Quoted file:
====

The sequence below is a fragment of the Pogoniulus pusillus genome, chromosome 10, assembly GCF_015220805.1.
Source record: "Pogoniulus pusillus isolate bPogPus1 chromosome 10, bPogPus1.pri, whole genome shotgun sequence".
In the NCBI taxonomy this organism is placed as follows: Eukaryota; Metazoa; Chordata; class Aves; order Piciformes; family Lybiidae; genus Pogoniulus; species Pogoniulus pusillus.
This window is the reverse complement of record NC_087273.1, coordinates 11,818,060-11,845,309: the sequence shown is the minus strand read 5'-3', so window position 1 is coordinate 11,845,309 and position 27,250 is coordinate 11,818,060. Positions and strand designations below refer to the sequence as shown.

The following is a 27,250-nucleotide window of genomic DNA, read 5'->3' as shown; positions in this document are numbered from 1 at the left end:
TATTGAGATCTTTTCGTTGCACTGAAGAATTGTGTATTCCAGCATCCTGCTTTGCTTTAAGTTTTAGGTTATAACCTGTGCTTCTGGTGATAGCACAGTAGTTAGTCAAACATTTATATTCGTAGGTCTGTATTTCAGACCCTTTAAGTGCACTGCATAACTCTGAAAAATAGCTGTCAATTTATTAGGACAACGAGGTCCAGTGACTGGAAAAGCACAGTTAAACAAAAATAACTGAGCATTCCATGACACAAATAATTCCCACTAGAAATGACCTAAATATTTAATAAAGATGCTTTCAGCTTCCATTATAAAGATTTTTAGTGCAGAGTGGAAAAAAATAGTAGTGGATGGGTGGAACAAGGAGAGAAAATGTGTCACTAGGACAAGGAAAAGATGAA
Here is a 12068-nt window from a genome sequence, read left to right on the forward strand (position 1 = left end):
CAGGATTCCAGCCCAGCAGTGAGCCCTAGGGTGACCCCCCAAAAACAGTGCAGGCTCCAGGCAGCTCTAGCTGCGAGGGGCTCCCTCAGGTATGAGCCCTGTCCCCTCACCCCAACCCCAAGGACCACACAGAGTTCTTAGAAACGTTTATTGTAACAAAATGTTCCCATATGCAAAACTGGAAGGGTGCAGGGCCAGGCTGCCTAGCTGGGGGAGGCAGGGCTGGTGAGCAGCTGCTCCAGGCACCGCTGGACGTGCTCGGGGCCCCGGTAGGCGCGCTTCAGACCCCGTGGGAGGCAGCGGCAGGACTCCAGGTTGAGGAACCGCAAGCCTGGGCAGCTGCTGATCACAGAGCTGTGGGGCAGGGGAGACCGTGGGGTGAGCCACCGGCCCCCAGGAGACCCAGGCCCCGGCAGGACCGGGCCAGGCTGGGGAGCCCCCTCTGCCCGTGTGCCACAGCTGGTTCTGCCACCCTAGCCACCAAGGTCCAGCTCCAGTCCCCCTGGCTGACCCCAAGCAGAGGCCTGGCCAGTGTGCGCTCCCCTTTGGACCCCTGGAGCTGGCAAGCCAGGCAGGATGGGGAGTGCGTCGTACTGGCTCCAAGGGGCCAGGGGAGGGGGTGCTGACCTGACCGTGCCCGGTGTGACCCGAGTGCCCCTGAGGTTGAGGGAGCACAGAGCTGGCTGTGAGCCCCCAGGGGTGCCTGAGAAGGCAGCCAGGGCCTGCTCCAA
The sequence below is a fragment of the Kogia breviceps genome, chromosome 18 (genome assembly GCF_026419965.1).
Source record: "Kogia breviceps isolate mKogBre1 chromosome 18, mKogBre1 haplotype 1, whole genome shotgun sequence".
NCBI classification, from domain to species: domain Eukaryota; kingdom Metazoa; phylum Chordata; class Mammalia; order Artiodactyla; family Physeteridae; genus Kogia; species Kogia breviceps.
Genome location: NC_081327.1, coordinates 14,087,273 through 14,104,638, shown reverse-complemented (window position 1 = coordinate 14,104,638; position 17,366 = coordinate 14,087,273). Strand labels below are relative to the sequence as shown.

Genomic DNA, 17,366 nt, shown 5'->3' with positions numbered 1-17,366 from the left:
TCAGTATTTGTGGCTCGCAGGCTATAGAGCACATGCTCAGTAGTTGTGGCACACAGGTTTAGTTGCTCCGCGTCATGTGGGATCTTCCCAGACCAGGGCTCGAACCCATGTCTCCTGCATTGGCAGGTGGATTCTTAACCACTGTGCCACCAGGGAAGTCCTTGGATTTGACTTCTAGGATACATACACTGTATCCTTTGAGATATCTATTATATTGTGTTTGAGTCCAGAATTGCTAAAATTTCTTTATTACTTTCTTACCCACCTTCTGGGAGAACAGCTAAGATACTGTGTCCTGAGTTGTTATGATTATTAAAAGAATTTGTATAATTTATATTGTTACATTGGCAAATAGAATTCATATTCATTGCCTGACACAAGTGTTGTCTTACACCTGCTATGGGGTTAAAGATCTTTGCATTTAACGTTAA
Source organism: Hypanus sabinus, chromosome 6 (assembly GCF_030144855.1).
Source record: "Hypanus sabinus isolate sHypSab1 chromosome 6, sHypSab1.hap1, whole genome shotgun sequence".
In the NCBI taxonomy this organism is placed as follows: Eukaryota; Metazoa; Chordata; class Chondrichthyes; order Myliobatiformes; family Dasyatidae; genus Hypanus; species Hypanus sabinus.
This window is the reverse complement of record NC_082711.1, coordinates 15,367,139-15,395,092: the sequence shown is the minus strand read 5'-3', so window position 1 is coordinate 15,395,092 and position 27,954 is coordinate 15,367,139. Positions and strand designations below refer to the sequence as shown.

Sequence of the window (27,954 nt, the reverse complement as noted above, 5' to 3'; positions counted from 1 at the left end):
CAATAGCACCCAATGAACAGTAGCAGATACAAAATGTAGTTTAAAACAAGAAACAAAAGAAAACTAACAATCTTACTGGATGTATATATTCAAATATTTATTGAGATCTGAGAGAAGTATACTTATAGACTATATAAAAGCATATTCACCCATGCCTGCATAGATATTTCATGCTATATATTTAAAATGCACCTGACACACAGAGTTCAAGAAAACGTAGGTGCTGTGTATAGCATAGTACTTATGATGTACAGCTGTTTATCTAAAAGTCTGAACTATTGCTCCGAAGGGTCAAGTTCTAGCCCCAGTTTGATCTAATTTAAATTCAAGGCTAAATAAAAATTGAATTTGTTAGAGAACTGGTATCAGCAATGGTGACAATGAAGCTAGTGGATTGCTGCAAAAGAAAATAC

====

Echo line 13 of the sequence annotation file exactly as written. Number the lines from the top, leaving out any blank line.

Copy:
Genomic DNA, 17,366 nt, shown 5'->3' with positions numbered 1-17,366 from the left: